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Internal energy in piston

  1. Oct 23, 2012 #1
    If the temperature is kept constant,what happens to internal energy if the pressure is increased in piston?
     
  2. jcsd
  3. Oct 23, 2012 #2
    I believe that in this situation you'd make use of the ideal gas law.
     
  4. Oct 23, 2012 #3
    For an ideal gas, the internal energy is a function only of temperature. If the temperature is kept constant, the internal energy is constant. From the first law, this means that the heat added is equal to the work done on the surroundings. If the pressure increases, that means that the volume is decreasing, and the surroundings are doing work on the system. This means that an equal amount of heat must be removed from the cylinder (in order to maintain constant temperature).
     
  5. Oct 24, 2012 #4
    So am i suppose to mean that the internal energy decreases because of transfer of the heat to surrounding?
     
  6. Oct 24, 2012 #5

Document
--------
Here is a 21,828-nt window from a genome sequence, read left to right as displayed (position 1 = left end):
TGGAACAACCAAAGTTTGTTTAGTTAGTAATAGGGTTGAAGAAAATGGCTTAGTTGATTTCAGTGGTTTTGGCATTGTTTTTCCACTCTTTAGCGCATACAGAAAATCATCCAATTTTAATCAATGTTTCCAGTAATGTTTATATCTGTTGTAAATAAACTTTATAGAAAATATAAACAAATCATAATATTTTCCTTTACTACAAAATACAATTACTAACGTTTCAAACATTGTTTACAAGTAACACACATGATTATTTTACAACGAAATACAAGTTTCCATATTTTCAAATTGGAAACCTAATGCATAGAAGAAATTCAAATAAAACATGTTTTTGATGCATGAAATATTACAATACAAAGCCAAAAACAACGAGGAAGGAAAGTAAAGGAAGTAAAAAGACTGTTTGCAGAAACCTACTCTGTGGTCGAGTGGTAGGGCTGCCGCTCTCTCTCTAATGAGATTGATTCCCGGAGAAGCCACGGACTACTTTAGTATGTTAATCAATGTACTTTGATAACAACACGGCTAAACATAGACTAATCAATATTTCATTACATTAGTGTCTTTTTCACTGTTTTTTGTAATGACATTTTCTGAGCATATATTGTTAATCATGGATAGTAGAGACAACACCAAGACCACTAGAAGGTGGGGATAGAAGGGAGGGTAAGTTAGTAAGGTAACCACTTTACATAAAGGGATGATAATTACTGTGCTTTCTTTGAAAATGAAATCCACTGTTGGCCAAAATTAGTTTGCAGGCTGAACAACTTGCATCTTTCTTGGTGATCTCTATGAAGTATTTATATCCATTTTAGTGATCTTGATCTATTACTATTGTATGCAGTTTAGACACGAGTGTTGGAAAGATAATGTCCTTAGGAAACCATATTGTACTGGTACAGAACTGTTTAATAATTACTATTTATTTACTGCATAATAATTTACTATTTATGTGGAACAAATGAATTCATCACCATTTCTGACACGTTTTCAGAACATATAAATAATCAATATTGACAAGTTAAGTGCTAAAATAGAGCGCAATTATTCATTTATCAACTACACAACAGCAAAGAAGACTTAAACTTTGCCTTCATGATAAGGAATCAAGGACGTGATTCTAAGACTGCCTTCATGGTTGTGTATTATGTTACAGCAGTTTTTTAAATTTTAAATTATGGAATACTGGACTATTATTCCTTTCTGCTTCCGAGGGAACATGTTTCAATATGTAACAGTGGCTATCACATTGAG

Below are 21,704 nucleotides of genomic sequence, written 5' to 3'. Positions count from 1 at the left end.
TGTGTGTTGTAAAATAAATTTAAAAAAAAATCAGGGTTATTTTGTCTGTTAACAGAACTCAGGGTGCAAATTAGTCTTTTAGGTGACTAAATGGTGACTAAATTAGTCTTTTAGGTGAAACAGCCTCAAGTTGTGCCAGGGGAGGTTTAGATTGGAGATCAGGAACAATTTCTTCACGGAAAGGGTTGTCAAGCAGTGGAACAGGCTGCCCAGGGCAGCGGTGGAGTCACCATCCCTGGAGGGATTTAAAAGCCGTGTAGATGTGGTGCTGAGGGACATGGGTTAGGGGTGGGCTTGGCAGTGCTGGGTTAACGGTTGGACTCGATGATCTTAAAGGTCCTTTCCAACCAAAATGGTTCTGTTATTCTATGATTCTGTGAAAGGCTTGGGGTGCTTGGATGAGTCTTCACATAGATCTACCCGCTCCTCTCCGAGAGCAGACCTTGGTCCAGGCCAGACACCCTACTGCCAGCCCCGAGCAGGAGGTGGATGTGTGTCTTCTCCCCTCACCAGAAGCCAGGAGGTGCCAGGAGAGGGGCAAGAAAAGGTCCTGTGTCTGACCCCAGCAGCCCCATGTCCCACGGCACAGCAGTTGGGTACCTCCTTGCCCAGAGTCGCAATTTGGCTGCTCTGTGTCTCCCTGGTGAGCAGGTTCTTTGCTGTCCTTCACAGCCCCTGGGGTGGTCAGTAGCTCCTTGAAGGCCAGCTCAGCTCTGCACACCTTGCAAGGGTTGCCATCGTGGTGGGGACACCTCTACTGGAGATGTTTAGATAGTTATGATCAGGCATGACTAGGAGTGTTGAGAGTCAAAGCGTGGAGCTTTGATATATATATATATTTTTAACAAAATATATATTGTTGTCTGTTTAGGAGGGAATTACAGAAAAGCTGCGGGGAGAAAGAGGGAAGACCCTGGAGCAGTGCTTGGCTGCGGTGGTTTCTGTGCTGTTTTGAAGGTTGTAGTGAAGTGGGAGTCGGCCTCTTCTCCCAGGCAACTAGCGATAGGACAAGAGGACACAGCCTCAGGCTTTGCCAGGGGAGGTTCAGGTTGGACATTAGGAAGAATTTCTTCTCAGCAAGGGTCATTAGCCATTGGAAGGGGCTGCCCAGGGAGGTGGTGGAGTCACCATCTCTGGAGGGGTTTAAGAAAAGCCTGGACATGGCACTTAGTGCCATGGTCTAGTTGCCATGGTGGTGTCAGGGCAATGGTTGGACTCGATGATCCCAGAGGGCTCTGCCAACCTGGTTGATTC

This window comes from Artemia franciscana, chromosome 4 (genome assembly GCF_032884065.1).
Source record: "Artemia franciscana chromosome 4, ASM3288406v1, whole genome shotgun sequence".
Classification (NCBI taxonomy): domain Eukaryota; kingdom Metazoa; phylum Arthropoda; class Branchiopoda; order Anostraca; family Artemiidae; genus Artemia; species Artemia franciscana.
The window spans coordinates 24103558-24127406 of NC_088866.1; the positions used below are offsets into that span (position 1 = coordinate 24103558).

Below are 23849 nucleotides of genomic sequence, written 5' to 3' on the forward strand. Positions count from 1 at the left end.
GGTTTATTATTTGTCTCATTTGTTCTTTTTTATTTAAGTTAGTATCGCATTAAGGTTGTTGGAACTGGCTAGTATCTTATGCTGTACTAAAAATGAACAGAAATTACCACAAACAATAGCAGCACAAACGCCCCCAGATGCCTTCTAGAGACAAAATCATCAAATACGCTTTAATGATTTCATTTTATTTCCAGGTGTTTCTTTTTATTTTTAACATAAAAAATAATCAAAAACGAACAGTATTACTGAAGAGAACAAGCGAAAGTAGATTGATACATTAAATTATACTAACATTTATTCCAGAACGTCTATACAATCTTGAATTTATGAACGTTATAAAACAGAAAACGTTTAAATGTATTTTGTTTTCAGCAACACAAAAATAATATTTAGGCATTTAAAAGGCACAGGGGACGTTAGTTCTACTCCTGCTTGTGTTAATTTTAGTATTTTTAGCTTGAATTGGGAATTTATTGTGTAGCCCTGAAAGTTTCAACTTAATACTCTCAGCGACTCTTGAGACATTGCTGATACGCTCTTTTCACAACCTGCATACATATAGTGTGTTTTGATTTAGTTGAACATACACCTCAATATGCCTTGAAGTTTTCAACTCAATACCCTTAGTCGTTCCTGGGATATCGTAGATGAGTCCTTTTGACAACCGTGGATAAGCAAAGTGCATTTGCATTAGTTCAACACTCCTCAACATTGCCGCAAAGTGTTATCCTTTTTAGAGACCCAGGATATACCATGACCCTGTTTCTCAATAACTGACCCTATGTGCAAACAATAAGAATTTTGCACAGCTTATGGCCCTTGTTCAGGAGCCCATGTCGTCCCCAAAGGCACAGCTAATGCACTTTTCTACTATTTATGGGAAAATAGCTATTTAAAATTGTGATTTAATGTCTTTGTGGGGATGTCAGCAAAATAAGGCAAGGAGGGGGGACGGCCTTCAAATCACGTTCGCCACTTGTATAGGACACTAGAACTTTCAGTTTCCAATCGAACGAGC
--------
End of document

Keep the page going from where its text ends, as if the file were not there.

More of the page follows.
sophiecentaur

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    It is being kept at a constant temperature - by your definition in the OP. Increasing the pressure involves doing work but the temperature (average KE) is being kept constant so that must mean that the added energy must be taken away by the surroundings.
    Is this counter-intuitive?

    I'm only repeating what's in the earlier post but you seemed to be questioning it.
     
  7. Oct 24, 2012 #6
    Ya thats what my question is. Is it correct?
     
  8. Oct 24, 2012 #7

    sophiecentaur

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    Two people have told you the same thing. Have you a good reason not to believe it? Show us your reasoning.
     
  9. Oct 24, 2012 #8
    I was just confused between ideal and normal gas.So for ideal gas with constant temperature ,pressure falls or rise doesnt make difference but if its not ideal gas ,pressure fall may expand volume so their is greater internal energy and vice versa? Is their any mistake in this statement?
     
  10. Oct 24, 2012 #9
    An ideal gas will also expand if the pressure is decreased while keeping the temperature constant. But the internal energy is constant, since temperature is constant, by your assumption.
     
  11. Oct 24, 2012 #10
    Yeah i get it now.thanks :smile:
     
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